Entering an Industry and Learning to Navigate the Road to Success
When you enter a new industry it can be an extremely daunting experience. The road to success is often littered with obstacles, hurdles, and learning experiences. When I first started my career in both the parking and software worlds, I was certainly drinking from a fire hose – from learning new acronyms (PBP, SaaS, WIP, just to name a few) to meeting new faces, it was initially challenging to navigate such dynamic industries. However, I am fortunate to work in an industry that is powered by a strong cohort of professionals, and I immediately saw the benefit to joining organizations within my industry.
I joined Women in Parking, which allowed me to meet talented women in the parking industry, but also provided a mentoring program. At the most basic level, mentors provide you with advice and can train you throughout your career. As time passes you can see that a mentor program is so much more powerful.
At Passport, we have an infectious company culture that supports the team in its professional endeavors. Through that network of support we are encouraged to join professional organizations, so I became actively involved in one with a mentor program. It was so powerful to have honest discussions with ambitious, like-minded industry professionals who care just as much about steering the parking industry toward the future as my company does.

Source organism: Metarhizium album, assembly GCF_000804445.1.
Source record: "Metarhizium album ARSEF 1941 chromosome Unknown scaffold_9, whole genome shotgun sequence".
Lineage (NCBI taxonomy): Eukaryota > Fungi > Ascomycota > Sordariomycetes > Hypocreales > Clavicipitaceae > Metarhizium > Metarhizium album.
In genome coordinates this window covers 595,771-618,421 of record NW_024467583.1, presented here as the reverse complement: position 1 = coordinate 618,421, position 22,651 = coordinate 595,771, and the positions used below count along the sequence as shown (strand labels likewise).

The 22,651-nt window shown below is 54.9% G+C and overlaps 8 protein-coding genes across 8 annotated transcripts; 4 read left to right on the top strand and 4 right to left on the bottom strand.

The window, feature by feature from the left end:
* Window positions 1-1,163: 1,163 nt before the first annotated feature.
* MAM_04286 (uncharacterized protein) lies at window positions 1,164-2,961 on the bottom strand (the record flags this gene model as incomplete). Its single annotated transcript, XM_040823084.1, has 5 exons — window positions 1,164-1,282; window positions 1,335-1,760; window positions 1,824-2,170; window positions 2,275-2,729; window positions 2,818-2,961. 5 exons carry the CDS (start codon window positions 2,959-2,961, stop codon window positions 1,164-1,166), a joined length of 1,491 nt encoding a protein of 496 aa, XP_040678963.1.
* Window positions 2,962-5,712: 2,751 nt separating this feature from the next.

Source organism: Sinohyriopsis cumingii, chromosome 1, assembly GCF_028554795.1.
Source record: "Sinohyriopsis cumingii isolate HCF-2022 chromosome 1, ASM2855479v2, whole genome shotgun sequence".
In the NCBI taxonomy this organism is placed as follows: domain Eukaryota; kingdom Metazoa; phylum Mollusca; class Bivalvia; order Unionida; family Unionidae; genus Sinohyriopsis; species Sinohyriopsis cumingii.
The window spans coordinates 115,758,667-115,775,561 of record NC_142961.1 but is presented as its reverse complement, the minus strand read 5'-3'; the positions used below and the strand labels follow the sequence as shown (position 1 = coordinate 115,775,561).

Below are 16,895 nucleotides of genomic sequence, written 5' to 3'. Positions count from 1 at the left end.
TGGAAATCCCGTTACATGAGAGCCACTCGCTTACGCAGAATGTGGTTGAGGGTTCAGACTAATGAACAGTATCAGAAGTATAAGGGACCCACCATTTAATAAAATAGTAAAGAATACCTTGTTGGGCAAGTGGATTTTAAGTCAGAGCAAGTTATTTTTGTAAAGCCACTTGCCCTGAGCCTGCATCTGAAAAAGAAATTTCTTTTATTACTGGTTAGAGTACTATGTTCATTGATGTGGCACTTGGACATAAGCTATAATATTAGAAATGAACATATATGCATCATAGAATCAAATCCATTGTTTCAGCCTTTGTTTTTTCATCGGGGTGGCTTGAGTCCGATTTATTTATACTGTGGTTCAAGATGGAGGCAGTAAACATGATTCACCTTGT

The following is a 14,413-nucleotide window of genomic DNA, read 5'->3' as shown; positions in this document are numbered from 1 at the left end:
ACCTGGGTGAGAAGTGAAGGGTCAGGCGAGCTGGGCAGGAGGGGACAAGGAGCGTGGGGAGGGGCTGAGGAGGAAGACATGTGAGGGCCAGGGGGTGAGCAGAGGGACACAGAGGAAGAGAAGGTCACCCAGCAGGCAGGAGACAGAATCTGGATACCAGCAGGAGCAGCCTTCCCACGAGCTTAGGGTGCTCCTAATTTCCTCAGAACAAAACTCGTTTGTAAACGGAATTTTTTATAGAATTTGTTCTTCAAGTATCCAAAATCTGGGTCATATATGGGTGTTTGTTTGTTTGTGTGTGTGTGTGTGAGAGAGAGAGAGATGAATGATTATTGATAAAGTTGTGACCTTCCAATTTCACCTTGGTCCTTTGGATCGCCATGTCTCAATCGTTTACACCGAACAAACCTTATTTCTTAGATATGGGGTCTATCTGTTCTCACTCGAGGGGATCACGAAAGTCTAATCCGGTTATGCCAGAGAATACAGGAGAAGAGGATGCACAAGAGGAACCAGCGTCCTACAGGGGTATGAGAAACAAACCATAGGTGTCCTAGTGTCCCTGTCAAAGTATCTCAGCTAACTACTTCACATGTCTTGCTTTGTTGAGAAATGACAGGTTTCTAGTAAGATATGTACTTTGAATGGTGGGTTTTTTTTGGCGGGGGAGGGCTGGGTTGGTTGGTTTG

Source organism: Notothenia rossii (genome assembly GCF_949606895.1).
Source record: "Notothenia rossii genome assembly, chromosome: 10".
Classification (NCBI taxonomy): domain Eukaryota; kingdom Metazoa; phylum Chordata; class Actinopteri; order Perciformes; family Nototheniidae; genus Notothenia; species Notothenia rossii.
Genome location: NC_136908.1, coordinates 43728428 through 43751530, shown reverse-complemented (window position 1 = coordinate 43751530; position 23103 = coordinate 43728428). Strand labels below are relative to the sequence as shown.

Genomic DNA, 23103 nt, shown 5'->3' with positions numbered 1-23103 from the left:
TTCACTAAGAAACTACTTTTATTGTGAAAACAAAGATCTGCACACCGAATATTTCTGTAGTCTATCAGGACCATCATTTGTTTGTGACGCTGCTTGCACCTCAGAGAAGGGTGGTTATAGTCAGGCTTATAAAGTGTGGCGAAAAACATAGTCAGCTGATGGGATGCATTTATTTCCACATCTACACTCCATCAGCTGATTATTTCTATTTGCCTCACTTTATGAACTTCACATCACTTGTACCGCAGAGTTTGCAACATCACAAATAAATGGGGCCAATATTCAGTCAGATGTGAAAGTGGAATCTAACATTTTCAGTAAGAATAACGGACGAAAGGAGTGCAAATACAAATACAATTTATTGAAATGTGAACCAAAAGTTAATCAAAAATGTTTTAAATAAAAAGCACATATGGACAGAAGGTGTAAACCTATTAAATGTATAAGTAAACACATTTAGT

On the surface, a mentor program will provide the opportunity to speak professionally with industry leaders. You can look forward to chatting about new initiatives within your company and upcoming conferences. As time passes and the conversations grow, the program should be modeled to provide so much more than that. Each month through conversations with mentors, you will be inspired to push further down the road and past comfort levels.
Participating in a mentor program can be intimidating at first… ‘you want me to speak candidly with vice presidents, directors, and C-Level executives about my professional trials and tribulations?’ Personally, I was worried about having such open dialogue with folks so much further along in their careers. From day one my mentor listened and made me feel comfortable and supported.
Through conversations with my mentors I learned how to navigate the windy road of parking from a fresh perspective of someone familiar with the industry. I learned how to best steer conversations that were difficult to have with managers, gained insight into the parking industry’s history, and discussed what to expect in the years to come from the ever-changing world of parking.
I’ve been promoted multiple times at Passport and look to lead my own sales team in the near future, and have even been asked to speak at regional shows. Having the opportunity to participate in a strong mentor/mentee relationship has certainly played a role in that. Passport’s culture promotes a strong sense of self development and professional growth, which encouraged me to take on my own mentee. In doing so, I’ve been able to pass on lessons learned throughout my time here.
These conversations continue to provide many personal and professional lessons that I’ll carry with throughout the years in the industry and throughout my career. We all know that navigating a new industry can be daunting, but through programs like this we are able to speak with fellow professionals and become a driving force of change in parking.